Febrile seizures (or convulsions) are a common benign paediatric condition that are associated with pyrexia. By definition, febrile seizure can only be diagnosed in the absence of CNS infection or acute electrolyte abnormalities. Although febrile seizures are benign, it is essential not to come to a diagnosis of febrile seizure without ruling out an epileptic seizure (possibly induced by pyrexia) or CNS infection.
Febrile seizures occur between 6 months and 6 years of age, though most commonly between 13 months and 3 years, with the peak incidence being in the second year of life. It is unusual for a child to have their first febrile seizure if older than 4, and the seizure normally occurs in the first day of the fever. Febrile seizures occur in up to 4% of all children.
Seizures occur for a number of genetic and environmental reasons. A family history of febrile seizures or epilepsy puts a child at higher risk for having a febrile seizure themselves. Inheritance tends to be polygenic though some families with AD inheritance have been identified. Other associated factors include iron deficiency anaemia.
Febrile seizures may be sub-categorised into simple (typical) febrile seizures or complex (atypical) seizures. They normally occur in the setting of a temperature of > 38 celsius, though afebrile seizures have been noted in association with viral gastroenteritis (these are still classified as febrile seizures). It is often quoted that the seizures occur due to a rapid rise in temperature as opposed to the high temperature itself, though this remains controversial.
Simple seizures present with generalised tonic-clonic activity that lasts under 15 minutes, occurs only once in 24 hours and is associated with fever.
Complex seizures make up ~15% of febrile seizures. A complex seizure is characterised by any one or combination of:
YouTube is a great resource for different types of seizures. You’d be surprised how many parents upload videos of their children seizing!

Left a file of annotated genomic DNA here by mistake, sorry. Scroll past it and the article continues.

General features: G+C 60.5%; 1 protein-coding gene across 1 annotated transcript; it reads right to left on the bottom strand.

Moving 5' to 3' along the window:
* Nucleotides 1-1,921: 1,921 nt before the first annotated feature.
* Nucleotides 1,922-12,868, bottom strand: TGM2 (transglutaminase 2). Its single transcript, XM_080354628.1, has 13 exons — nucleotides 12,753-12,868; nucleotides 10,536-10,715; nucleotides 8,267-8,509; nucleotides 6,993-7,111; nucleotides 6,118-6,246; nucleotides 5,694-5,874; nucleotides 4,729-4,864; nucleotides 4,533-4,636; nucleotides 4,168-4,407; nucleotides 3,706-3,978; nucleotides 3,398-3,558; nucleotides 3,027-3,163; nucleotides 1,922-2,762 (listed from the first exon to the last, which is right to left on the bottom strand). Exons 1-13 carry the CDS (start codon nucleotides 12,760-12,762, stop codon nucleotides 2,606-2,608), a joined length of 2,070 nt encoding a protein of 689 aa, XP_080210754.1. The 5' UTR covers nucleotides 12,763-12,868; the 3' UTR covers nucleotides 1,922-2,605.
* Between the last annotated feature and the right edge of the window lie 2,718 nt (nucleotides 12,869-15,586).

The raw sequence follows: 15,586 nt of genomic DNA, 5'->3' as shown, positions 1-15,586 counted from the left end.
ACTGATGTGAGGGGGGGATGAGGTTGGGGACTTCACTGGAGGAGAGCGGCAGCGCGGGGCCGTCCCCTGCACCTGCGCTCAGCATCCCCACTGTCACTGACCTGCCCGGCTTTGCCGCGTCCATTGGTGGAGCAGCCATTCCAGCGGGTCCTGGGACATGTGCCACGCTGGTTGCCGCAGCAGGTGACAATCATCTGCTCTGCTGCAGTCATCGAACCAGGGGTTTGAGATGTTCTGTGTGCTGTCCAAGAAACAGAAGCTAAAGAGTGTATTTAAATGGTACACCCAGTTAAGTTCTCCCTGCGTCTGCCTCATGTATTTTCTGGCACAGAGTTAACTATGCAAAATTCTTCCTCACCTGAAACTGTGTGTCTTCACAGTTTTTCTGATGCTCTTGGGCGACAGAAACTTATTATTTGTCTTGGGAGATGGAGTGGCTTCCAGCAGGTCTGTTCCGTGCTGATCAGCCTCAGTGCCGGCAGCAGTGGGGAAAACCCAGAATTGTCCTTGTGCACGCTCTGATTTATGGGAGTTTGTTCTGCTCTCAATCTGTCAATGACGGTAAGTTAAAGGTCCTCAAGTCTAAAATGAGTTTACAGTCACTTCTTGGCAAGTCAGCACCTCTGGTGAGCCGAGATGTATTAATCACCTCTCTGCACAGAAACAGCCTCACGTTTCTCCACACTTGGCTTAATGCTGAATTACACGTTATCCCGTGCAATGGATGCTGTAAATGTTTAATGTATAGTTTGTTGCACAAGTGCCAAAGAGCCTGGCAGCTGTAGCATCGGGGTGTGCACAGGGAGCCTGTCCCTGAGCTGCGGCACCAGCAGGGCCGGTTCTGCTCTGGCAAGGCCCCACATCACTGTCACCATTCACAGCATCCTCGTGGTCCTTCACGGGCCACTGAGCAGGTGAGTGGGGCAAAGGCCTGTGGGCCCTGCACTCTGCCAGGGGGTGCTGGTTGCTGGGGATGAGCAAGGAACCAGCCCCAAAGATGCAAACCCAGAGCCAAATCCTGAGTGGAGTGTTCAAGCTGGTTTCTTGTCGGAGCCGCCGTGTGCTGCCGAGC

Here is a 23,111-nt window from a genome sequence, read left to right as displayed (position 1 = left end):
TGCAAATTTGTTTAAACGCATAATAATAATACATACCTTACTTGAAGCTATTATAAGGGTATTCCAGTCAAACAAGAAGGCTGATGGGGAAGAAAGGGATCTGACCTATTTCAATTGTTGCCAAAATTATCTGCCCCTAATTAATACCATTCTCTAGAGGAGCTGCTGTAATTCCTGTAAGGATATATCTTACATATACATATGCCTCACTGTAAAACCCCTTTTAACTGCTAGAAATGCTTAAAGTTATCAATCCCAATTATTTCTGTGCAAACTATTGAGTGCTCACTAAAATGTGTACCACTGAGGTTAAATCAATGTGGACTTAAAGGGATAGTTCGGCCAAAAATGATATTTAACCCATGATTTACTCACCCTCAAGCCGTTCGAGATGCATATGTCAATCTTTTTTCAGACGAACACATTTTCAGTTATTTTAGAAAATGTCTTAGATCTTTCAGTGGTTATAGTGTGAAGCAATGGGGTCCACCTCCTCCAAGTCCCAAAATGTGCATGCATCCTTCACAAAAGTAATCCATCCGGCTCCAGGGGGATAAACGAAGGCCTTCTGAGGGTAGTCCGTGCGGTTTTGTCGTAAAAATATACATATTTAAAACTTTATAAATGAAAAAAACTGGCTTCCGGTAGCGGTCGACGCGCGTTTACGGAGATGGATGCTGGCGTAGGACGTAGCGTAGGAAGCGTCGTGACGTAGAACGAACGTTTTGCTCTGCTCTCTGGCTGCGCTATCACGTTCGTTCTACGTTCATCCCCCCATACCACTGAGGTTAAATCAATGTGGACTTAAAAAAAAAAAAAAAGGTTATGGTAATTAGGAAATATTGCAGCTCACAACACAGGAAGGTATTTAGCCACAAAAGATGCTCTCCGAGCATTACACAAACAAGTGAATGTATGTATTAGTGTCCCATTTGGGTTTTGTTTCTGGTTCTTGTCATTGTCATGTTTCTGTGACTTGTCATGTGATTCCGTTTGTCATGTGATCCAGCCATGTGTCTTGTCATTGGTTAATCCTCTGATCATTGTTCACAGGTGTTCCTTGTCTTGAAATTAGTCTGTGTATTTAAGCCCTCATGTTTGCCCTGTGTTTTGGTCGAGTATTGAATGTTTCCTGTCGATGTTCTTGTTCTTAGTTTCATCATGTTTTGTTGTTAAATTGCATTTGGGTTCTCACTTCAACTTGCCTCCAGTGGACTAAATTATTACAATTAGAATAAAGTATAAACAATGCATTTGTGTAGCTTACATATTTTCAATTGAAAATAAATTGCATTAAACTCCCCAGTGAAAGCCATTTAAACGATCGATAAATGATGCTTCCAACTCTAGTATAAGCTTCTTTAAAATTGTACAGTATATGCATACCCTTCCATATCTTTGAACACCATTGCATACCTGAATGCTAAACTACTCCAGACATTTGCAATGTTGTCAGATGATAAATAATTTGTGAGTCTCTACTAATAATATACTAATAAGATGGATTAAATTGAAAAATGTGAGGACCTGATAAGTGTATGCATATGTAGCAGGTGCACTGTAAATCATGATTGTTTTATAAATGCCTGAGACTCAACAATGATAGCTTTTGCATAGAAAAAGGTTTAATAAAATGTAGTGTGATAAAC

As with everything in medicine, history and examination are the mainstay of your approach to the patient presenting with a seizure. When approaching the patient you aim to rule out all other possible causes of seizure in a child before coming to a diagnosis of febrile seizure.
History may give details of current febrile illness, history of previous febrile seizures, history of non-febrile seizures such as epilepsy or history of other conditions that may contribute to epilepsy (such as autistic spectrum disorder (ASD), cerebral palsy etc.). A description of the event should be obtained from a first hand witness whenever possible. Often the parent or caregiver will have a video of the event. It is important to rule out meningitis - do ask specifically for symptoms and signs of meningism!
Full physical examination should be performed looking for signs of CNS infection, dysmorphism and skin signs, such as the port wine stain of V1 distribution in Sturge-Weber syndrome (Click here for more medical information regarding SWS published by the Great Ormond Street Hospital for Children; http://www.gosh.nhs.uk/medical-information/search-for-medical-conditions/sturge-weber-syndrome/sturge-weber-syndrome-information/). Examination may reveal signs of underlying febrile illness too.
Investigations for the child presenting with a suspected febrile seizure are mainly to exclude alternative diagnosis. Of note, meningitis is an important differential that should be excluded. The classic triad of meningitis is;